Wednesday, March 4, 2009

A pound of flesh...

Or, more accurately, a pound of fat. One of the common things one hears as one begins to research diet and exercise as relating to weight loss is that one pound of fat contains 3500 calories, and therefore to lose a pound of fat you need to increase your calorie deficit by 3500 calories to "burn off" a pound of fat, and therefore be one pound lighter.

I've been searching across the interwebs and haven't yet been able to find any concrete studies to back this up, but something about it seems fishy to me. It seems over-simplified, as if any calories we eat go into the same bank, regardless of the "quality" of the calories, or the source of the calories, and then any calories we burn, regardless of the way we burn them (weight training, cardio fitness training, breathing, thinking, etc.) all withdraw the calories from this same bank. I don't think this is necessarily the case.

When I started back at running in January of 2008 after slacking off after my first marathon, I weighed in at 225 lbs. Within a week I was down to 219. According to the "3500 calorie" theory, I created myself a calorie deficit in that ONE WEEK (?!?!) of 21,000 calories???!! Um, no. The running, totaling maybe 10 miles, may have added 1000-2000 calories to my "deficit" total, but nowhere near the 21,000 that the theory would suggest. I believe metabolism is more complicated than the theory suggests.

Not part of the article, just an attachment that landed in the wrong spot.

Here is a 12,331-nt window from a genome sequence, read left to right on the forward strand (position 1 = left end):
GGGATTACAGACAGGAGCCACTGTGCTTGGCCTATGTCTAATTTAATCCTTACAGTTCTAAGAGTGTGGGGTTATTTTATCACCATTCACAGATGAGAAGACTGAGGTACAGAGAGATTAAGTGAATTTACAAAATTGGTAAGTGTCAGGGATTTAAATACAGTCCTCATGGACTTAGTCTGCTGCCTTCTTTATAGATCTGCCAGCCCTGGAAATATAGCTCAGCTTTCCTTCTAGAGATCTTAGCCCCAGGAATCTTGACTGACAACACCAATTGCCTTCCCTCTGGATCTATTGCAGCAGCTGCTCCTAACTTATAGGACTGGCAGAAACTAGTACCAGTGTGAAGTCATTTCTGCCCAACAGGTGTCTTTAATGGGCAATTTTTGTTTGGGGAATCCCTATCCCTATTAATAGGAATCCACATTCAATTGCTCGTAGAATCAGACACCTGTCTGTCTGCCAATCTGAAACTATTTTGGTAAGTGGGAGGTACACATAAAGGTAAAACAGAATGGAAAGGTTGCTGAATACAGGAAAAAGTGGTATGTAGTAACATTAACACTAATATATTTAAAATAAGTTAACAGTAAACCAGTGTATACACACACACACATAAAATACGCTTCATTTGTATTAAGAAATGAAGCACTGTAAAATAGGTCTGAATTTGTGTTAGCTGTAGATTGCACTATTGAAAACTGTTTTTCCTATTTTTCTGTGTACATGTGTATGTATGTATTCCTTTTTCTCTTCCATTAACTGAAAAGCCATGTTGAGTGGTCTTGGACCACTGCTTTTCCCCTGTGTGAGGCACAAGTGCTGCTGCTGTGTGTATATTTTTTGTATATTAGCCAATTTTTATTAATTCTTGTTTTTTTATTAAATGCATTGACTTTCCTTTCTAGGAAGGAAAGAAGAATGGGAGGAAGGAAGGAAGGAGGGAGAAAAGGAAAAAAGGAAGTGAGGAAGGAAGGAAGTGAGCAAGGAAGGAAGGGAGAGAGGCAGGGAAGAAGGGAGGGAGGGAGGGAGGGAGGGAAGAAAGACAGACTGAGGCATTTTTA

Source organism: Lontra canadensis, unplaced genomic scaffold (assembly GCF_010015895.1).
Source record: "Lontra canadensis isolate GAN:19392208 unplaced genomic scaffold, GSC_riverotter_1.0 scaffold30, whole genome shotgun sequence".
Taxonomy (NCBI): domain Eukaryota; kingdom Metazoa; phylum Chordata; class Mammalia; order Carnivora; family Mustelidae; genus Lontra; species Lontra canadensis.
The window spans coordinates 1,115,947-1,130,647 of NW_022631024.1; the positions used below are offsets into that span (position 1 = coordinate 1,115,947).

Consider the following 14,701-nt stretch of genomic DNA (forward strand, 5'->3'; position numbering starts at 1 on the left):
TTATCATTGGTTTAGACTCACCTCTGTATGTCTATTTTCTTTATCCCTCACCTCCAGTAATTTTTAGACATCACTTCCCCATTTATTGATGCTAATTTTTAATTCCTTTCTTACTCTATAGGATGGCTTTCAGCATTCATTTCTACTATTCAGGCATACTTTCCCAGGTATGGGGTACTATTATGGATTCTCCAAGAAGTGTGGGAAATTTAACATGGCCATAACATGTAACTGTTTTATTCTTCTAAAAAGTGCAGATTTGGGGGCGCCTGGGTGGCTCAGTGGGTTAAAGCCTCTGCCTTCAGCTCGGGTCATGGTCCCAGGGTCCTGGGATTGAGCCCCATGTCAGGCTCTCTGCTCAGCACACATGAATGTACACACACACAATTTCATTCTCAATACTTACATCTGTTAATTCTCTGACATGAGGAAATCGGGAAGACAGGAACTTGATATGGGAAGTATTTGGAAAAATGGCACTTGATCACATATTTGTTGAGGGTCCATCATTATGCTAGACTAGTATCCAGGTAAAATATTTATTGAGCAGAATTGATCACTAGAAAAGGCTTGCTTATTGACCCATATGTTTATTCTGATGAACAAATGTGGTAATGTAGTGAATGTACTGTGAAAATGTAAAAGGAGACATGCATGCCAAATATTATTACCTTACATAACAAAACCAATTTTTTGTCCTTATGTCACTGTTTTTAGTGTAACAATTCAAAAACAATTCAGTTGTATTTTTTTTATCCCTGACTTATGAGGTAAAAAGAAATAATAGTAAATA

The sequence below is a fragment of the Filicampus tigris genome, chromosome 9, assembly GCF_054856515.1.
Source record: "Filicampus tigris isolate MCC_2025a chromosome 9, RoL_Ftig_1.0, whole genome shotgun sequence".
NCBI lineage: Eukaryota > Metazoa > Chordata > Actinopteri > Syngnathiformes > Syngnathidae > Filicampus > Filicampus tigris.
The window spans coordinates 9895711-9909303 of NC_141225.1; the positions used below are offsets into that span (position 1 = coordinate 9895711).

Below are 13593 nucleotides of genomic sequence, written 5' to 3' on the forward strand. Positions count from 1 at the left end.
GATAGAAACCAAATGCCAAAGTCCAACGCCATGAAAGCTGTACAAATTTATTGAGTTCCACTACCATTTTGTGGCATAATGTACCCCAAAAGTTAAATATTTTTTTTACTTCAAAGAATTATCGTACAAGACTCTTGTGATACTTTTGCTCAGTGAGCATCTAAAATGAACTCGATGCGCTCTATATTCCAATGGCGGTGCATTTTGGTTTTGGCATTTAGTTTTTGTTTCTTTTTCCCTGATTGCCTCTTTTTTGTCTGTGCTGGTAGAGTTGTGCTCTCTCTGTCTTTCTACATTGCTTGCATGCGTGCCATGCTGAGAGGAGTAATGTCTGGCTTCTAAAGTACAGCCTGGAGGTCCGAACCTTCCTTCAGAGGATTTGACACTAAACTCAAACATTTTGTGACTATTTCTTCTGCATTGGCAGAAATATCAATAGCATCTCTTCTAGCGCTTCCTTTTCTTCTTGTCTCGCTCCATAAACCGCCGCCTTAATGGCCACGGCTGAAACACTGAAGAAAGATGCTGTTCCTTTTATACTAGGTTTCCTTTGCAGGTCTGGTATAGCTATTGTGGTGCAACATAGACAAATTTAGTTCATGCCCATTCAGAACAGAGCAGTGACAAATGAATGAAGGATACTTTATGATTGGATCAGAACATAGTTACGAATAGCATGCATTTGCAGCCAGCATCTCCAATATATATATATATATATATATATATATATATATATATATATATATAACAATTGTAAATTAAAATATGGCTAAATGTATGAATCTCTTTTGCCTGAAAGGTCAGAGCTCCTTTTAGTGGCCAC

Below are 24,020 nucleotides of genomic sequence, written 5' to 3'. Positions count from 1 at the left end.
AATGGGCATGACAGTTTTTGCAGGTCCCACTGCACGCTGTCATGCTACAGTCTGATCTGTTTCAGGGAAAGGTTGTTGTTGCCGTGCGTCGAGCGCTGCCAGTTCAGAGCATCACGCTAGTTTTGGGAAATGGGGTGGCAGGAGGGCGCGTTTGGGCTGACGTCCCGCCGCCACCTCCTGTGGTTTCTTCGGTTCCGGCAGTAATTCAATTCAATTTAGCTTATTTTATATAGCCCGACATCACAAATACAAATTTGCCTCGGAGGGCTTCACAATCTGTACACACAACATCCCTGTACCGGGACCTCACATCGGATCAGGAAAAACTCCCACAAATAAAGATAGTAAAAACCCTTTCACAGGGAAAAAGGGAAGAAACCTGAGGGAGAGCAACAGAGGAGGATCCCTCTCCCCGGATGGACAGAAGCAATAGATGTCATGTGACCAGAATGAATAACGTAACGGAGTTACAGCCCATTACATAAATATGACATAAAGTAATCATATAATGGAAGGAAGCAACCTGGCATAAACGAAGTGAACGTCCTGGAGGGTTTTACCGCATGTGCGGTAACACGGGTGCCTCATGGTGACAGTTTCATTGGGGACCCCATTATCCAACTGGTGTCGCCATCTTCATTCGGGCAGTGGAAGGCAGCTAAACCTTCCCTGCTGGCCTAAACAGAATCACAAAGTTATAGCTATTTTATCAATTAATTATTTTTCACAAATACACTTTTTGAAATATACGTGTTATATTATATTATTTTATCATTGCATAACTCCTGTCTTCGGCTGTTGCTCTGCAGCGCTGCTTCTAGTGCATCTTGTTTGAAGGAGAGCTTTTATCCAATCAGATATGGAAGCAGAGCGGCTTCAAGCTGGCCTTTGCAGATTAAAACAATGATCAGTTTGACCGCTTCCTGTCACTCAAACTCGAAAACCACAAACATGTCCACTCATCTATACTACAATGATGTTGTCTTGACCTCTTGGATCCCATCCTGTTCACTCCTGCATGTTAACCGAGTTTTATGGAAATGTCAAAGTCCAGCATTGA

Does anyone have information or peer-reviewed studies, etc., that can back up the theory one way or another?

1 comment:

robow8 said...

I'll bet most of that weight loss was water weight.